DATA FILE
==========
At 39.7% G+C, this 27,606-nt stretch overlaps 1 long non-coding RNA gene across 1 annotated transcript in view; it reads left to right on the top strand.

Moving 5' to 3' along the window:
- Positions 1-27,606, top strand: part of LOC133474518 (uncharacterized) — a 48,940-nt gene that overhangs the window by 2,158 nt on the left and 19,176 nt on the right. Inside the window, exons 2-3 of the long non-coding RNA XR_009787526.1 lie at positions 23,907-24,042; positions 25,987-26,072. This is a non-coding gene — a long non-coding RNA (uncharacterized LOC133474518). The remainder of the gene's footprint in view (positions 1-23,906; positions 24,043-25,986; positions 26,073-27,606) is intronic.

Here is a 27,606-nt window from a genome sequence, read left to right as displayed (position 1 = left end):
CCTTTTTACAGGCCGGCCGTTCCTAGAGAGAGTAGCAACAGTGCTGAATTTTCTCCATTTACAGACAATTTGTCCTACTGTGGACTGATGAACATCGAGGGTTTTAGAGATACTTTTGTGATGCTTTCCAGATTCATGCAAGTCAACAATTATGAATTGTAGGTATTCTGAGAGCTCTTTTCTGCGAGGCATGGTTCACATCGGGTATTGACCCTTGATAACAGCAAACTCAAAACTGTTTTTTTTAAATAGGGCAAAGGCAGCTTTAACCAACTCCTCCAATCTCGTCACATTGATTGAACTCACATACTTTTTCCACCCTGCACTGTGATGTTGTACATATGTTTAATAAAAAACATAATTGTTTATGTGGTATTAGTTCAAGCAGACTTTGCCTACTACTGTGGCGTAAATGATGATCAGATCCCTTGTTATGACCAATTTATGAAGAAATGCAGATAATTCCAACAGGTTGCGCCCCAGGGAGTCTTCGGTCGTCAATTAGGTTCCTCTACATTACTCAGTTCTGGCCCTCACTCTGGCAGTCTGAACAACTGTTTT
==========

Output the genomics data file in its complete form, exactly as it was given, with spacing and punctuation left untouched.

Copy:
At 39.7% G+C, this 27,606-nt stretch overlaps 1 long non-coding RNA gene across 1 annotated transcript in view; it reads left to right on the top strand.

Moving 5' to 3' along the window:
- Positions 1-27,606, top strand: part of LOC133474518 (uncharacterized) — a 48,940-nt gene that overhangs the window by 2,158 nt on the left and 19,176 nt on the right. Inside the window, exons 2-3 of the long non-coding RNA XR_009787526.1 lie at positions 23,907-24,042; positions 25,987-26,072. This is a non-coding gene — a long non-coding RNA (uncharacterized LOC133474518). The remainder of the gene's footprint in view (positions 1-23,906; positions 24,043-25,986; positions 26,073-27,606) is intronic.

Here is a 27,606-nt window from a genome sequence, read left to right as displayed (position 1 = left end):
CCTTTTTACAGGCCGGCCGTTCCTAGAGAGAGTAGCAACAGTGCTGAATTTTCTCCATTTACAGACAATTTGTCCTACTGTGGACTGATGAACATCGAGGGTTTTAGAGATACTTTTGTGATGCTTTCCAGATTCATGCAAGTCAACAATTATGAATTGTAGGTATTCTGAGAGCTCTTTTCTGCGAGGCATGGTTCACATCGGGTATTGACCCTTGATAACAGCAAACTCAAAACTGTTTTTTTTAAATAGGGCAAAGGCAGCTTTAACCAACTCCTCCAATCTCGTCACATTGATTGAACTCACATACTTTTTCCACCCTGCACTGTGATGTTGTACATATGTTTAATAAAAAACATAATTGTTTATGTGGTATTAGTTCAAGCAGACTTTGCCTACTACTGTGGCGTAAATGATGATCAGATCCCTTGTTATGACCAATTTATGAAGAAATGCAGATAATTCCAACAGGTTGCGCCCCAGGGAGTCTTCGGTCGTCAATTAGGTTCCTCTACATTACTCAGTTCTGGCCCTCACTCTGGCAGTCTGAACAACTGTTTT